It's a growing trend, as Manga meets the Gospels:
Combine the developing popularity of graphic novels with the growing market for Christian literature in general and throw in the fact that the Bible is the best-selling book of all time and you have a winning business model.
“If you went to Barnes and Noble, it used to be that there was one bay of graphic novels,” says Avery. “Now it’s huge. That’s what kids are buying, that’s what people are interested in. Zondervan specifically wanted to tap that market.”
It makes sense: Christians don’t want to do away with comics or books or music they just want to make sure they’re created, and consumed, their way. (There are some real crazies who disagree with the concept of Christian rock entirely because pop music is evil, but they’re in the minority.)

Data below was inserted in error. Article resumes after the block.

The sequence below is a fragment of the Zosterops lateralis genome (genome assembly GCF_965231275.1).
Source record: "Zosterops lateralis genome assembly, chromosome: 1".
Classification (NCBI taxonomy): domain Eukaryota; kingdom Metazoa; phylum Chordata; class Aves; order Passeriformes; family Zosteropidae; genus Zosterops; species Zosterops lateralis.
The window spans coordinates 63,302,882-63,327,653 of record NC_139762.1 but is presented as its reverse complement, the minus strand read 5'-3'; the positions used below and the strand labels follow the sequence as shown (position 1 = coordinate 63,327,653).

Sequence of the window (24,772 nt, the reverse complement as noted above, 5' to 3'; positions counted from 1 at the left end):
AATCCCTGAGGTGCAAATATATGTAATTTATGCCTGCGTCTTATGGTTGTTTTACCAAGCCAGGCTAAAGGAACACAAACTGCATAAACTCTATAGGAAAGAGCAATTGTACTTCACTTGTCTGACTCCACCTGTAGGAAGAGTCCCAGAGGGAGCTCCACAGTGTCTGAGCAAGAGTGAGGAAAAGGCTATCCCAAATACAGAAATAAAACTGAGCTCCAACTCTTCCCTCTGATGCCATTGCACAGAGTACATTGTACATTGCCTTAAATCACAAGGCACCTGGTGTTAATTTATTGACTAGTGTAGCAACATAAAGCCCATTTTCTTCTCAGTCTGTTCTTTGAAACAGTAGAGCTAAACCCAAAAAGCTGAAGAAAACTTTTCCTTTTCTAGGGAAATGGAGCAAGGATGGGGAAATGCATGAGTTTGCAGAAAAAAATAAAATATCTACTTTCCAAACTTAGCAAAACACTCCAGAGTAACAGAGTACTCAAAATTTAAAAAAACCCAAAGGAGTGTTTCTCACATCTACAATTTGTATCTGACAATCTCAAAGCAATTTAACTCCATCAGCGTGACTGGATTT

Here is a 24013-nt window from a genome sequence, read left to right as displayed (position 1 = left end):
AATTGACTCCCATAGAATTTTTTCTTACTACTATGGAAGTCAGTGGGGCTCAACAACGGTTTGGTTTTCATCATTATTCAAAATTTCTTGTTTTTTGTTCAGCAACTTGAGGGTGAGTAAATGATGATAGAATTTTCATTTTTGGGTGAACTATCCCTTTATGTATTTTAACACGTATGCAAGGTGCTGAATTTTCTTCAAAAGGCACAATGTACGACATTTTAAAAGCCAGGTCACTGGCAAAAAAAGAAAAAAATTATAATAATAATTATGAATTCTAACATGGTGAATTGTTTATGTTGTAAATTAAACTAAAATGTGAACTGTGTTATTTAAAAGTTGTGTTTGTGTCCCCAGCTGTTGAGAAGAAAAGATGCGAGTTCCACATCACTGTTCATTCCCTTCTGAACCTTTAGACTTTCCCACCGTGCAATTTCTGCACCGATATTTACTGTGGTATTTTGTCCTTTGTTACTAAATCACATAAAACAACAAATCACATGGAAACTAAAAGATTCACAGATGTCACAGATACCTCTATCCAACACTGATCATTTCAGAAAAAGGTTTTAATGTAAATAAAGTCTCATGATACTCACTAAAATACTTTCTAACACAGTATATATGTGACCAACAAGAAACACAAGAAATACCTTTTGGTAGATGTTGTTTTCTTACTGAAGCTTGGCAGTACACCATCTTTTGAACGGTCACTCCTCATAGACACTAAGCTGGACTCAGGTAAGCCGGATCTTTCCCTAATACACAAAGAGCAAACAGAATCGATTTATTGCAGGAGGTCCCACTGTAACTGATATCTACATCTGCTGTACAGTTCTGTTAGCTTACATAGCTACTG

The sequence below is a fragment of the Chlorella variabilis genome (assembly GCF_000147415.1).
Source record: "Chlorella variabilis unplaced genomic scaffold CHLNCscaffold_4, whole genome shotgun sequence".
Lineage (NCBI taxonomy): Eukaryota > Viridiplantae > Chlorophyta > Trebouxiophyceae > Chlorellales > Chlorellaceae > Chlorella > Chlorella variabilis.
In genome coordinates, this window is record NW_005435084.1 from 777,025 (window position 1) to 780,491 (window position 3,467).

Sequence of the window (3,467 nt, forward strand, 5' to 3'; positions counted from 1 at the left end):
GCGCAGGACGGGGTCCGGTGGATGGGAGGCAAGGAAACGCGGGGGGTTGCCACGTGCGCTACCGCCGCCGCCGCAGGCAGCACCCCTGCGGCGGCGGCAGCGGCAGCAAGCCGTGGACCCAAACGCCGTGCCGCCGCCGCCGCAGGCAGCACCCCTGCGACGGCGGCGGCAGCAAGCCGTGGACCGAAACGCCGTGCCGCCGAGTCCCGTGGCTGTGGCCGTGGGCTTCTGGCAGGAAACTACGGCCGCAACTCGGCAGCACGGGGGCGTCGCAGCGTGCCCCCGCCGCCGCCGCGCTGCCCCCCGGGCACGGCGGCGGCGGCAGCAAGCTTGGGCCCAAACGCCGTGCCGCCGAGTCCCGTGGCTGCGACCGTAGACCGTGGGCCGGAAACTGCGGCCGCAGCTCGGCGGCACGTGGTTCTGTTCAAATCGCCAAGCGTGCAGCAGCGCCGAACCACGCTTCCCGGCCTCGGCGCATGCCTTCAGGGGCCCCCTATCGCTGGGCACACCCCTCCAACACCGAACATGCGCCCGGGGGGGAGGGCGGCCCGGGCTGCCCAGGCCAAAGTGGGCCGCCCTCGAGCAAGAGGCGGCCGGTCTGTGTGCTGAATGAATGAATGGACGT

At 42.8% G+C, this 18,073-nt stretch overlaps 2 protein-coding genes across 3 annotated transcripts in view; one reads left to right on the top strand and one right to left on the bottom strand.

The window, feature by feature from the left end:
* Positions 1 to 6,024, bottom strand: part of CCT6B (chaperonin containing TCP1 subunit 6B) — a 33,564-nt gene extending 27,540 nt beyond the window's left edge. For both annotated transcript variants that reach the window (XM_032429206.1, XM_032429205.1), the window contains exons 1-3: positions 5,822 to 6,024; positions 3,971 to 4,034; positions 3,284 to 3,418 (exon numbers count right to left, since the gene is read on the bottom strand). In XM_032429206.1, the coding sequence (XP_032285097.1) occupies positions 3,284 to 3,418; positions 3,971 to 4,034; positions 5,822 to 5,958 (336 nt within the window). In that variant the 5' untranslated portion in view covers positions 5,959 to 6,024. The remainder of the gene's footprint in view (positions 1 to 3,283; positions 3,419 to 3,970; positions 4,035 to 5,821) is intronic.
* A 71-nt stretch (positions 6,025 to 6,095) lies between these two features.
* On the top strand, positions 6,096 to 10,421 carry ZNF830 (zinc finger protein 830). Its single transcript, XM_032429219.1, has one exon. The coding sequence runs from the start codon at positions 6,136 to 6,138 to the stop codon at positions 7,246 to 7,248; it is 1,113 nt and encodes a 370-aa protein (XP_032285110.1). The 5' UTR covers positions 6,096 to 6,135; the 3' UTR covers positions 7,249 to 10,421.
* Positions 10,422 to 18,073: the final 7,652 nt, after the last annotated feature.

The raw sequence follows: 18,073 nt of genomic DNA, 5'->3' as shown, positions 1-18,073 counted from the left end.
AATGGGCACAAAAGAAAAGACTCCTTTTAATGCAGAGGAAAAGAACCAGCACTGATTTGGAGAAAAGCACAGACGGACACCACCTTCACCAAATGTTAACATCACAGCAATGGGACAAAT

These publishing houses are simply doing what megachurches, musicians, and Christian role models have done before: recreating popular culture in piety’s image. Rather than waste their time criticizing Harry Potter or railing against rock music, many believers are immersing themselves, and their children, in Christian alternatives.
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